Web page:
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Catching up with Vijay Kumar, author of 101 Design Methods

By Sahib Thukral

October 3, 2022

Presenting a degree to his daughter, Darshana, who graduated with an MDes degree in 2017.
A Walking Encyclopedia of Design Methodologies, Kumar is an ID Alum, Professor Emeritus, and Our Chief Methodologist

Kumar (MDes 1987) has been leading innovation initiatives in public and private sectors since the 1970s. He has had a long and influential career in design — as a teacher, author, consultant, and, more recently, an advisor to the 2017 Bloomberg Philanthropies’ Mayor’s Challenge and Center for Government Innovation, UAE.

Most designers (see recent profiles on ID alumni Asmina Shaikh and Gauri Bhatt) have used the frameworks and methodologies in his seminal book, 101 Design Methods: A Structured Approach for Driving Innovation in Your Organization. In this interview, Vijay talks about his journey to ID, his design process, and what comes next for him with ID student Sahib Thukral (MDes 2023).

How did you discover design?

My family was interested in design and worked in related areas such as architecture, town planning, structural design, etc. Having grown up in Kerala, where literacy is almost 100 percent, my family put much pressure on me to become something competent. During that time, 40 or 50 years ago, becoming a doctor, engineer, or lawyer was part of the mental model in families. Since all my brothers were engineers, my parents wanted a doctor.

I began preparing for medical school. But my heart was not there.

I made models, painted, drew, and immersed myself in creative work. I liked opening mechanisms and repairing things, which made me realize that my passion lay in other fields.

I read an article about NID, the National Institute of Design in Ahmedabad, in a magazine published by the United States Embassy called SPAN. This excellent article introduced me to NID — this design school starting in India, where they experimented with new ways of teaching design. People in India did not know much about design at that time. When I read that article, I decided that this was where I wanted to go, forget about being a doctor! They took only 30 students from the whole nation then, and I got in somehow because my artwork and creative work were good. So I joined NID, a five-year undergraduate program. It was like the Foundation sequence at ID, where you gain many skills and ways of thinking.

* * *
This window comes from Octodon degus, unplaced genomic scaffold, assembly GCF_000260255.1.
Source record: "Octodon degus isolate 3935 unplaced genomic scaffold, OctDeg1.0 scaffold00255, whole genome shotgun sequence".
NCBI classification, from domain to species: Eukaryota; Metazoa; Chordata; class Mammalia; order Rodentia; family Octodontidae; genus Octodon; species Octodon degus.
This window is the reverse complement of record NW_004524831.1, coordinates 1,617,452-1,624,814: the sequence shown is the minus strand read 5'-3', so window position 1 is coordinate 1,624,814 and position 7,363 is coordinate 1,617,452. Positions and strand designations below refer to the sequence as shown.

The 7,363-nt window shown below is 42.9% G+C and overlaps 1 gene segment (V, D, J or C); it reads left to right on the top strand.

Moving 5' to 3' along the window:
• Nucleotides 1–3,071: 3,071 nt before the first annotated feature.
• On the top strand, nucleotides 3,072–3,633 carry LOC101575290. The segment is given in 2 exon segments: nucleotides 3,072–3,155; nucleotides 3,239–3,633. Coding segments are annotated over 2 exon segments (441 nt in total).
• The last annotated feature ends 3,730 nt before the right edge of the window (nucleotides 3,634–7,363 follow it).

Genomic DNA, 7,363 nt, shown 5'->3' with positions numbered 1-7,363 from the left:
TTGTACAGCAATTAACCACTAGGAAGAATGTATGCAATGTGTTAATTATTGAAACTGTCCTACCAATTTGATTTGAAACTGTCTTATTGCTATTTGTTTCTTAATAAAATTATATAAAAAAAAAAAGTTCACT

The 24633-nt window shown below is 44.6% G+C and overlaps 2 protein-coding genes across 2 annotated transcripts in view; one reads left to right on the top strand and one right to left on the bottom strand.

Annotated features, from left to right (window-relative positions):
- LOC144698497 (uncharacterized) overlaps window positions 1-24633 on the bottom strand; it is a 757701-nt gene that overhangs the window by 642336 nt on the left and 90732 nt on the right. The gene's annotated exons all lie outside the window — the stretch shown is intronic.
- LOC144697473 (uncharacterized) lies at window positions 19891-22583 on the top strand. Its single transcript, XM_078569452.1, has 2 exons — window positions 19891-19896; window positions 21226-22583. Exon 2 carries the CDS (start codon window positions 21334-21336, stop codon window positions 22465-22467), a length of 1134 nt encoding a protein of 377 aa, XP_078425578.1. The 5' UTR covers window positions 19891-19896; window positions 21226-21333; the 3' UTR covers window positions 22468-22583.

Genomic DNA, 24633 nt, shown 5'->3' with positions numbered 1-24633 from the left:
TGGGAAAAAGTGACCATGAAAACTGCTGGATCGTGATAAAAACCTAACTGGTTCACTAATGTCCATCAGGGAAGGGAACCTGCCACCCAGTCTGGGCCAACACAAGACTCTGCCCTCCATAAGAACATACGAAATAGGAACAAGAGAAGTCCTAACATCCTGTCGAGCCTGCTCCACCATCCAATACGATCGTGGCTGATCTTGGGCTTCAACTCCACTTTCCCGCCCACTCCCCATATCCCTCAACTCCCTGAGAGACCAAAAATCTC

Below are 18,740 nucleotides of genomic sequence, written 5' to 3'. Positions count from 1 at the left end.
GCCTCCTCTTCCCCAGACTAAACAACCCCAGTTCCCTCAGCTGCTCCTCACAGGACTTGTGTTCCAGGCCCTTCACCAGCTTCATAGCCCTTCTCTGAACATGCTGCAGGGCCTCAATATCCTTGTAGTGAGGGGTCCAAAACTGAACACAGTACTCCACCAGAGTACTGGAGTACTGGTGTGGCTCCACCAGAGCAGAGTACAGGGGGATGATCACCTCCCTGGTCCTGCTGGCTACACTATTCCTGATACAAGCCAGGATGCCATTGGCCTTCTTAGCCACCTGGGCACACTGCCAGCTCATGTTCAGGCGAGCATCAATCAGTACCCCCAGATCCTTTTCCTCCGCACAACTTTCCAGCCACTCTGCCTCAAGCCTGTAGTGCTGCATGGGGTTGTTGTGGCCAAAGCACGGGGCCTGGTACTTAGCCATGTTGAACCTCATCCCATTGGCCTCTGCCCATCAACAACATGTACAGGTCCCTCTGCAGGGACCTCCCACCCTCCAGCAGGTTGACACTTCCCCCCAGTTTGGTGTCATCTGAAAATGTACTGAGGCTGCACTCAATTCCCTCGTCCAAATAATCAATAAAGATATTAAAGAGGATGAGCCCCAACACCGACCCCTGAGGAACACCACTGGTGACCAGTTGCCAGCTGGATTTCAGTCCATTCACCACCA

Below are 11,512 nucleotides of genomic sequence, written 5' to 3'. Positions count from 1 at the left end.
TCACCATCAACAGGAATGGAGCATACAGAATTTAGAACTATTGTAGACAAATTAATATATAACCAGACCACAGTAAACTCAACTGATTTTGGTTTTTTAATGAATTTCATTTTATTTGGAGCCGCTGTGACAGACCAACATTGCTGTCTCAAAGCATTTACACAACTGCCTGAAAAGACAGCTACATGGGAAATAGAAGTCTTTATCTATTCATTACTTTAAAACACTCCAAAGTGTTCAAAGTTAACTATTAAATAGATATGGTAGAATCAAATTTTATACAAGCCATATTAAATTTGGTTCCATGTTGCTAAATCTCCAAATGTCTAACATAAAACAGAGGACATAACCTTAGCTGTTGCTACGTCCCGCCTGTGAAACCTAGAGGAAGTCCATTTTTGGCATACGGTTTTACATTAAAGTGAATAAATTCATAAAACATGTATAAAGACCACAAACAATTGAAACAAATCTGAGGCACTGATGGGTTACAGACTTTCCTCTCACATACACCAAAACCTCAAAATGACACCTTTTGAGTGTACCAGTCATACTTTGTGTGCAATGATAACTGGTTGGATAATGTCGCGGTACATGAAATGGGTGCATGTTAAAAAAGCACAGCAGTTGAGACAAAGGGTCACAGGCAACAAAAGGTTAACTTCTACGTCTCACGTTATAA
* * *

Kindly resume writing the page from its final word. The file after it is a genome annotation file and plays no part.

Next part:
How did you come to focus on design methodologies?

Most of my readings of great design thinkers of that time like Christopher Alexander, Chris Jones, and many others impressed me with the value of structured, disciplined processes. I started focusing on developing such processes, methods, and tools for my design projects. That was the beginning of my journey of exploring robust design methodologies.

Great design thinkers impressed me with the value of structured, disciplined processes.
Workshop for faculty leaders (Singapore Polytechnic University, 2011)

Even though my thesis was in product design at NID, I walked into my final thesis presentation without a model. Everyone was looking for it, and the jury was worried about me. Instead of providing a material model, I presented a process and developed a methodology that would help architects design buildings with climate and environmental considerations.

It was the 1970s, and in a world where people didn’t understand the value of design processes, you had to help them understand it through collaboration and demonstration. The jury appreciated my work, and I was lucky enough to get away with that. I think the school also learned from that experience.

What drew you from India to ID in Chicago?

After NID, I joined my brother, who was an architect. We used to take on architectural and planning projects. I also developed a passion for furniture and environmental design.

Design processes drove everything, but my practice in India was driven more by intuition about these methodologies — I still didn’t have a disciplined structure.
With ID alumni and friends (Hong Kong, 2016)

I always wanted to be on the cutting edge and bring new value to my work. I was reading articles about computer-supported disciplined ways of dealing with complex problems. I wanted to connect this to design. In 1983, there were no computers in Kerala that I could use. I felt left behind because I couldn’t practice what I wished to.

I read some articles by ID professor Charles Owen about computer-supported design processes. He called this the Structured Planning Program — it offered ways of dealing with complex problems using computer analysis. So I tried contacting him, but there was no email, no WhatsApp. The only thing I had for such communication was a typewriter. I typed a letter, went to the post office, mailed it, and waited for a reply for three or four weeks. I was persistent. I told him about my interests and that I was fascinated by his work. I asked him if he could advise me on that, and that’s when he let me come to the Institute of Design as a master’s student.